Alessandro was born in Florence in 1969. Always looking for new creative stimuli, attracted by any form of artistic experimentation, over the years he plays to redefine his role, dealing with different people and experiences.
After obtaining a diploma in Graphic Arts at the Istituto Statale d’Arte in Florence, he trained as an illustrator, and in 1995 – together with Simone Boni – he founded and directed the INKLINK studio, which soon became an international reference point for non-fiction illustration, archaeological reconstruction and museum teaching. During this experience he worked as a team on a series of illustrated maps and geographical maps, including the Monumental Map of Florence.
In 2011 he began his career as art director in the marketing/communication section of NEXUSCOM srl. He is in charge of the restyling of the company logo and corporate image, as well as dedicating himself to communication startups – on and offline – aimed at customers. Since January 2013 he is the creative director of the newborn communication agency NoName, based in Florence.
How would you characterize yourself? What are the most important things to know about you?
I have a past as a scientific illustrator, in particular I have always been passionate about nature. Creative thinking is a necessity, it helps me to visualize thoughts, to exorcise fears, to vent anger, to raise reactions in people. It offers the possibility to change point of view, like my glasses. My artistic projects develop in “waves” without methodology, without continuity. I want to keep it that way: a door that only opens when I have something to say.
Why is it important for you as an artist to deal with ecological and environmental problems and topics?
It is about discussing our future and that of our host planet, it is essential to raise the issue to change the way we live and “consume” the earth. In this project, I have portrayed her as a flayed animal.
How did this initiative come?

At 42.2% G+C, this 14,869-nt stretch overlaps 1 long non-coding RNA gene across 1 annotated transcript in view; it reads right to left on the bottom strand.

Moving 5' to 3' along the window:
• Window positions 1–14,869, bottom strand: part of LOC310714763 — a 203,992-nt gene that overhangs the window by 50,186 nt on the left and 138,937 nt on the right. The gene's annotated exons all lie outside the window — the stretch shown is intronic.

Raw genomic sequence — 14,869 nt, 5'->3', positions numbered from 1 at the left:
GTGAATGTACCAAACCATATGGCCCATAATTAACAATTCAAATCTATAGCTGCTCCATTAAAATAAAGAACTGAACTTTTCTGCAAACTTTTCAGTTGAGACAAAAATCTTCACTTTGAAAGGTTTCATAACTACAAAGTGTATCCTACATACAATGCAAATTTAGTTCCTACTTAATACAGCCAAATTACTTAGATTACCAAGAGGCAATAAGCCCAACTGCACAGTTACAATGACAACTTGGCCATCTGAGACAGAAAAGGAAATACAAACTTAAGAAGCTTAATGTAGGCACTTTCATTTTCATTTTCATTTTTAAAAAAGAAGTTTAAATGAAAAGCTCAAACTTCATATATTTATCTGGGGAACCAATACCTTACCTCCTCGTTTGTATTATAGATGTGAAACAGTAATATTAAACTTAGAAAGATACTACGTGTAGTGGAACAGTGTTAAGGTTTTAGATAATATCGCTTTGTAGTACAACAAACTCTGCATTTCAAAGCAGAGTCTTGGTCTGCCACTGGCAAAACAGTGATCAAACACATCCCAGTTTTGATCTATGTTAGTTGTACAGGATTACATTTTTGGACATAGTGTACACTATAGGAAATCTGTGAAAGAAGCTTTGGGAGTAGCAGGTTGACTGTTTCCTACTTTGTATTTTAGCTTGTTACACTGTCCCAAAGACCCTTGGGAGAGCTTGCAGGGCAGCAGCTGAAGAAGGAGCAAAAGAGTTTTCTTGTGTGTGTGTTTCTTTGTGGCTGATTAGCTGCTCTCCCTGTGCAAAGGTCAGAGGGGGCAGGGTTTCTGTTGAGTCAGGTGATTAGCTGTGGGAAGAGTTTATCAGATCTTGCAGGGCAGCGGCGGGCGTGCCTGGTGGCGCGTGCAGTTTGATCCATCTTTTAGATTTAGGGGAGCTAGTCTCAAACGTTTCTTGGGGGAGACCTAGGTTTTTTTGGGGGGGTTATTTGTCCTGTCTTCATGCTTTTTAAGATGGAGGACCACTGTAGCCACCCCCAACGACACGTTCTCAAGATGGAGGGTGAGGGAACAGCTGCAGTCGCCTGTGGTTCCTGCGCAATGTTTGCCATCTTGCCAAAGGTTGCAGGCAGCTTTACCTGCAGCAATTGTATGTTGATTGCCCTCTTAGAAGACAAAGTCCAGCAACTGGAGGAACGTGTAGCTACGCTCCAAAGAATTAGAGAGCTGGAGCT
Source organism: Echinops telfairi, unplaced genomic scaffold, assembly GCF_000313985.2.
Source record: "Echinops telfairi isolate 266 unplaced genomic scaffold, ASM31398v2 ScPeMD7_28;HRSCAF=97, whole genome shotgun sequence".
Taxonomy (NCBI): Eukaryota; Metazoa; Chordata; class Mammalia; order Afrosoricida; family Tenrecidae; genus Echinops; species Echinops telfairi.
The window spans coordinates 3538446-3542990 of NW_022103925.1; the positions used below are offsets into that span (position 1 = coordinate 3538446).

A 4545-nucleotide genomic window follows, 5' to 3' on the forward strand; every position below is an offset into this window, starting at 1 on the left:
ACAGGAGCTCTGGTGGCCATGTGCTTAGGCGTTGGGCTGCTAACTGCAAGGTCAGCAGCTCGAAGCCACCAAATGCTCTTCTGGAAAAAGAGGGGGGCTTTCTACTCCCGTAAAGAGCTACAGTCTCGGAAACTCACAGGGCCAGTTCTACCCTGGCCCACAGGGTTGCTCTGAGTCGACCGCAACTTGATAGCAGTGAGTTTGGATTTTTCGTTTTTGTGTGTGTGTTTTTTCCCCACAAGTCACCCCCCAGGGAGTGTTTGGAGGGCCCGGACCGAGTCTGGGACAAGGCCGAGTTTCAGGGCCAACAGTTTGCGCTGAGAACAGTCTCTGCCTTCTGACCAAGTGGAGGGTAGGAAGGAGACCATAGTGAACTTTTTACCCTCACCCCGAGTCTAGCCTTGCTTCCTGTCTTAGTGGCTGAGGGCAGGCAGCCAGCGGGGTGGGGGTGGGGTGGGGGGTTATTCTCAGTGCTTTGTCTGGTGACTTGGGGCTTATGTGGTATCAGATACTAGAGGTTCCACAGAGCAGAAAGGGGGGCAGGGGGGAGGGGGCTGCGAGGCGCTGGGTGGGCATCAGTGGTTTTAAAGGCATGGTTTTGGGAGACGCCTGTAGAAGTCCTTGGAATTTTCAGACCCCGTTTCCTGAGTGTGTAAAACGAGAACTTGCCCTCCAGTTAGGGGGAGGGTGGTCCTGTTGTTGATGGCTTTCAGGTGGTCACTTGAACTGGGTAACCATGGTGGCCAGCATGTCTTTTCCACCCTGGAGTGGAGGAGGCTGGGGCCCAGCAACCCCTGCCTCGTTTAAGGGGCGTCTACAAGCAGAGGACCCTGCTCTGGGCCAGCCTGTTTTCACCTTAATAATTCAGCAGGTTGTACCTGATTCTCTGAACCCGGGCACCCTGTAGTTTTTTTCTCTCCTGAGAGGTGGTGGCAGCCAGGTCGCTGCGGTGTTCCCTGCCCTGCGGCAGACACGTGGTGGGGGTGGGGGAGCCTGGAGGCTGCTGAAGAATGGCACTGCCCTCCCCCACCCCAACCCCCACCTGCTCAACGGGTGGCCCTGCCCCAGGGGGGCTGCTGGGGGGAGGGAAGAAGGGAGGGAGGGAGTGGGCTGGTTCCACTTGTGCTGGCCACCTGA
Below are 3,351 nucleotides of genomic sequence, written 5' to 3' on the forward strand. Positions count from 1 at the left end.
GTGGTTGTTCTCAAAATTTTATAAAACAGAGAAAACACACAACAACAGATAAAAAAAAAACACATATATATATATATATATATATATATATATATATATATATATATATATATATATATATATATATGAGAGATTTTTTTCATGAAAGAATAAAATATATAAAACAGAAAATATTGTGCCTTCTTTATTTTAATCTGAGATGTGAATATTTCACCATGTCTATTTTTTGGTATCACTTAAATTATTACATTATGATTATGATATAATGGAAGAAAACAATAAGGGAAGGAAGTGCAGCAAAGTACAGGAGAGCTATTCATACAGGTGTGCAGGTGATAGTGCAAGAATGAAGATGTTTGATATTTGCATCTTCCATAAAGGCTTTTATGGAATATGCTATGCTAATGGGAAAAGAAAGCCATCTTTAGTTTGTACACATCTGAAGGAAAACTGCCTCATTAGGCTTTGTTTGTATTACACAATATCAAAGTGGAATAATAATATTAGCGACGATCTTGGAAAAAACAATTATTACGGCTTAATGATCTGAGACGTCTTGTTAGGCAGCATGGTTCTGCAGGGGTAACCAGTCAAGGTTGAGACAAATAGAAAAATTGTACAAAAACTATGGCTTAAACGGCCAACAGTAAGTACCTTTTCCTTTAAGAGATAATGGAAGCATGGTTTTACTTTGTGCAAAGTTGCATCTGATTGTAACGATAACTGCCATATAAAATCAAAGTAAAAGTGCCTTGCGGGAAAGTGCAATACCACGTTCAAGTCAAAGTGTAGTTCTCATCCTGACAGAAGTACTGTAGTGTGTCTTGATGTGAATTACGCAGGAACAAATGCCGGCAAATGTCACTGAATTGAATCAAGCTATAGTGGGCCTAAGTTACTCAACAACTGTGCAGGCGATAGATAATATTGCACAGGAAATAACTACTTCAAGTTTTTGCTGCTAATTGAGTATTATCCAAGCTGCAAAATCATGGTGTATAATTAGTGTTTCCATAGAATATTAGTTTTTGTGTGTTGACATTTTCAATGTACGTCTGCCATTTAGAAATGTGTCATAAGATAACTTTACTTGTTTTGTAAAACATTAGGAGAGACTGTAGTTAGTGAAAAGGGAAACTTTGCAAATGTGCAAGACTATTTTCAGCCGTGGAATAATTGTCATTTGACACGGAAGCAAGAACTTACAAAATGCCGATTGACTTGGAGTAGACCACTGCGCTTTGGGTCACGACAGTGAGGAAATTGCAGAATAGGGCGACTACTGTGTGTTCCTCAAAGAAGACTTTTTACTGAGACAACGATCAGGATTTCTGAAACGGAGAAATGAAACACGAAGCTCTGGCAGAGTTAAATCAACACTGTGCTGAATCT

The ideas come up on their own, “knock on the door” as images, then they start talking. In 2016 in Morocco, in Marrakesh, I saw a tarpaulin with the CocaCola logo upside down in a market.
This image accompanied me in my thoughts until it became the symbol of my project “Age of Dodo”: the current era or Anthropocene, in which man places himself at the center of everything, with his own market needs, redesigning landscapes to the point of leaving permanent traces in the rocks, without realizing that the Dodo can be himself, if he does not act to change things. We are witnessing fatal changes that make glaciers melt and disappear, raise water levels, migrate entire peoples in search of more livable areas. We are wasting water like an industrial product without thinking that groundwater is not created at the speed at which we empty it.
What triggered you to start working with these topics?
In the past I reacted to a state of economic crisis with some art projects and it gave me back many comparisons and requests from all over the world. I have learned to react to fear with this approach. Now it is instinctive: I always try to turn a crisis into an opportunity. The climate crisis is just the tip of the iceberg of a problem that we have been growing for a long time.
Which work of yours do you consider the most important or most significant? Why?
The most important one is always the one you need to process, at that moment, what’s burning inside you. To develop a project is to evolve a thought and mature a message. Now is the time of Age of Dodo because either we stop and think or we die out. My maps are war trophies, a war on the environment won every day by man, a ruthless hunt to squeeze the resources of the earth, as if they were an endless product. A colonial attitude that has never abandoned us and that leads us to think that all this is due to us.
The earth, in its graphic representation of a geographical map, after having been mistreated, tattooed, branded and exploited, is further exposed as a witness object of the generous hunting expedition.
Do you exhibit abroad?